I hate queues! The word in itself is hard to spell (for other people, not me), which is probably why they probably prefer to use the word ‘line’ in the US. If you are like me, queues probably weren’t your favourite topic from Computer Science classes back in school. Queuing theory from Mathematics isn’t particularly endearing either. And don’t even get me started about standing in queues. According to not-entirely-credible statistics available online, human beings spend approximately six months of their lives standing in queues, which works out to something like 3 days per year. They’re a glorious waste of time!
In an episode of the Freakonomics podcast titled, ‘What Are You Waiting For?‘ , Steve Landsburg (an economics professor at the University of Rochester and the author of the provocatively titled book, “More Sex is Safer Sex“) brings up the idea that ‘people are not fully accounting for the damage that they’re doing to other people when they make decisions. And likewise when you get into a line.’ You might think you’re doing other folks a favour every time you join a queue whereas you are actually imposing a cost on everyone who joins the queue after you – by forcing them to wait longer. Have you ever thought of this? No! You only think of yourself! I found this thought mind-blowing because of how counter-intuitive it seemed at first.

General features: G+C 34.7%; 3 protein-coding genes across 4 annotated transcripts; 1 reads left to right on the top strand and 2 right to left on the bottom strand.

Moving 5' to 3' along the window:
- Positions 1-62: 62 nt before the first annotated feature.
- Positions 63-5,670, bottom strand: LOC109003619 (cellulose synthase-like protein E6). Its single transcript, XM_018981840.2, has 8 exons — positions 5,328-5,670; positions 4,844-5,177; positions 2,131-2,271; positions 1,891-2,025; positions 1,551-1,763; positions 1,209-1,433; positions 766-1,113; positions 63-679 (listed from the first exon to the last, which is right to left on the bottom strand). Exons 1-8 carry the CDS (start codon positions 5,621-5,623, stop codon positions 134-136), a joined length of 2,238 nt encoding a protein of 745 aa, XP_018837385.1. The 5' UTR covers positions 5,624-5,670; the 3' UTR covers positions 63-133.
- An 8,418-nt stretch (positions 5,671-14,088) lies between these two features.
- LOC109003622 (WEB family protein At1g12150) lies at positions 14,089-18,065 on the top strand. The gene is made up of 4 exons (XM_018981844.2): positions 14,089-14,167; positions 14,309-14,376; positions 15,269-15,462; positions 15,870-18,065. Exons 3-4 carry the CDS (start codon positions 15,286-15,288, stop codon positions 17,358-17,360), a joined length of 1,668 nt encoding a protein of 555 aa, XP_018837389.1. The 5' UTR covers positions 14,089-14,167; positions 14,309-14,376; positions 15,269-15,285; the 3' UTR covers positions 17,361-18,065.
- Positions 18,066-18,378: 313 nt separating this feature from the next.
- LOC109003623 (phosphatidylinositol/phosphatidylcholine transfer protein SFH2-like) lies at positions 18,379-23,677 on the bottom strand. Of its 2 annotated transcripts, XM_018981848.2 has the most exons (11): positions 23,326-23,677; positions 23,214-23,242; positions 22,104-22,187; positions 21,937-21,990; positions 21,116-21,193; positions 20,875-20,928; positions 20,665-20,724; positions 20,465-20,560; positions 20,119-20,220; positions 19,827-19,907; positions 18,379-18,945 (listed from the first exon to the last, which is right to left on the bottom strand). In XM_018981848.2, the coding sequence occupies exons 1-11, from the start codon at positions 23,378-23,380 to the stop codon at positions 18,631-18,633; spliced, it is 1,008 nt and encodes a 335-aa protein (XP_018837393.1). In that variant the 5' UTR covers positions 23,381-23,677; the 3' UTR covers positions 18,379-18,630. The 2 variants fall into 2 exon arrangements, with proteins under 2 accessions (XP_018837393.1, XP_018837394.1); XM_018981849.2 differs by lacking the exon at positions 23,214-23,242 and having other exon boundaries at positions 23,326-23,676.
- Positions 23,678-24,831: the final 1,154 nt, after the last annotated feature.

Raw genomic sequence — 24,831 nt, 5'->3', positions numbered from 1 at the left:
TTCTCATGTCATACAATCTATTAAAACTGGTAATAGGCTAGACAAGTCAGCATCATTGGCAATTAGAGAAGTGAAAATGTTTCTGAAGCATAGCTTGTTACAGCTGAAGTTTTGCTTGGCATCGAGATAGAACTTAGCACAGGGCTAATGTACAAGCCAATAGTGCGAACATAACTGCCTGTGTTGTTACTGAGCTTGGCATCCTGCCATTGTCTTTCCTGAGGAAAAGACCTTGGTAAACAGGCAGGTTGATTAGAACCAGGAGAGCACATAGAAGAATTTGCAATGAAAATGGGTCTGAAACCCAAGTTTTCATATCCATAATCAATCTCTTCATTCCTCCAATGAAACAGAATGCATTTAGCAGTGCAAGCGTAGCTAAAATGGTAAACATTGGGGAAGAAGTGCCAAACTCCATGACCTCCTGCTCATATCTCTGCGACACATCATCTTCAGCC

Indian moms, including my own, have perfected a strategy to game the system at supermarkets. The strategy is deceptively simple – my mom, my sister and I take our positions in different billing counter queues. In the end, the shopping cart is passed to whoever succeeds in reaching the counter first. Crude, but effective. I was under the impression that the underlying principle behind this strategy was, ‘Don’t put all your eggs in one basket’. After one year at a business school (during which time, I learned the importance of using jargon to look smart) I looked upon it as a form of hedging.
I reckon that people probably spend less time waiting in queues now than ever before due to advancements such as fast food restaurants, ATMs, services like Amazon Prime & BookMyShow as well as the ability to make medical appointments and restaurant reservations online. Waiting can be fun and even profitable sometimes. For instance, I don’t mind waiting for Domino’s, Faasos, Box8, etc. to deliver my food, as I keep reloading the delivery tracker, hoping against hope that they turn up a little late so that I can get a refund! Food always tastes better after a refund, I can vouch.
Back in November-December 2016, following demonetization, queues even helped significantly bring down India’s unemployment rate. People were being hired to stand in queues outside bank branches and ATMs, as reported in this article by the Indian Express. Take that, all you commie libtards! This is how demonetization helped increase our GDP!
You often hear that ‘good things in life are worth waiting for’, which is what Apple fanboys keep telling themselves as they queue outside Apple Stores days in advance. Royal Enfield enthusiasts can probably relate as well. Not to mention middle-class Indians who waited years to get a landline connection back in the eighties.